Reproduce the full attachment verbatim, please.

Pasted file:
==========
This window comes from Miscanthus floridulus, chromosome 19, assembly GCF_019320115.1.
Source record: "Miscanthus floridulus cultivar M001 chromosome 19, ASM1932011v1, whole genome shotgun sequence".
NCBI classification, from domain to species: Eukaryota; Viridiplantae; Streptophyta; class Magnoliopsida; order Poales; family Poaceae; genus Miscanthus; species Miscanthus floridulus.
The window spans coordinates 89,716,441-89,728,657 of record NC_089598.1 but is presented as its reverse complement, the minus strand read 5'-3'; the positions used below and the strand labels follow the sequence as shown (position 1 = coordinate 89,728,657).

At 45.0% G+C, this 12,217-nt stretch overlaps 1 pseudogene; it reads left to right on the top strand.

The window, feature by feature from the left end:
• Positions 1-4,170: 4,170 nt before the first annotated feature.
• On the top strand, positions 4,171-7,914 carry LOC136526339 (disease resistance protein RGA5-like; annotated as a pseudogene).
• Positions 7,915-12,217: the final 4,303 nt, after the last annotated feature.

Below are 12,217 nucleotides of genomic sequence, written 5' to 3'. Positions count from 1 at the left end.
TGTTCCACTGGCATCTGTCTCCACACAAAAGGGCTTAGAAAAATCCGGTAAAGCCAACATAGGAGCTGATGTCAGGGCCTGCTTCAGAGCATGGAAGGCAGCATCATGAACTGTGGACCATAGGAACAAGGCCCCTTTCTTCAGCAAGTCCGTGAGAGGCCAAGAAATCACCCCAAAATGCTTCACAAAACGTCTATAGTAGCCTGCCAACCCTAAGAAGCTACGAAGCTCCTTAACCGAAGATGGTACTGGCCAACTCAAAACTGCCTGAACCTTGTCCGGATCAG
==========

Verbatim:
This window comes from Miscanthus floridulus, chromosome 19, assembly GCF_019320115.1.
Source record: "Miscanthus floridulus cultivar M001 chromosome 19, ASM1932011v1, whole genome shotgun sequence".
NCBI classification, from domain to species: Eukaryota; Viridiplantae; Streptophyta; class Magnoliopsida; order Poales; family Poaceae; genus Miscanthus; species Miscanthus floridulus.
The window spans coordinates 89,716,441-89,728,657 of record NC_089598.1 but is presented as its reverse complement, the minus strand read 5'-3'; the positions used below and the strand labels follow the sequence as shown (position 1 = coordinate 89,728,657).

At 45.0% G+C, this 12,217-nt stretch overlaps 1 pseudogene; it reads left to right on the top strand.

The window, feature by feature from the left end:
• Positions 1-4,170: 4,170 nt before the first annotated feature.
• On the top strand, positions 4,171-7,914 carry LOC136526339 (disease resistance protein RGA5-like; annotated as a pseudogene).
• Positions 7,915-12,217: the final 4,303 nt, after the last annotated feature.

Below are 12,217 nucleotides of genomic sequence, written 5' to 3'. Positions count from 1 at the left end.
TGTTCCACTGGCATCTGTCTCCACACAAAAGGGCTTAGAAAAATCCGGTAAAGCCAACATAGGAGCTGATGTCAGGGCCTGCTTCAGAGCATGGAAGGCAGCATCATGAACTGTGGACCATAGGAACAAGGCCCCTTTCTTCAGCAAGTCCGTGAGAGGCCAAGAAATCACCCCAAAATGCTTCACAAAACGTCTATAGTAGCCTGCCAACCCTAAGAAGCTACGAAGCTCCTTAACCGAAGATGGTACTGGCCAACTCAAAACTGCCTGAACCTTGTCCGGATCAG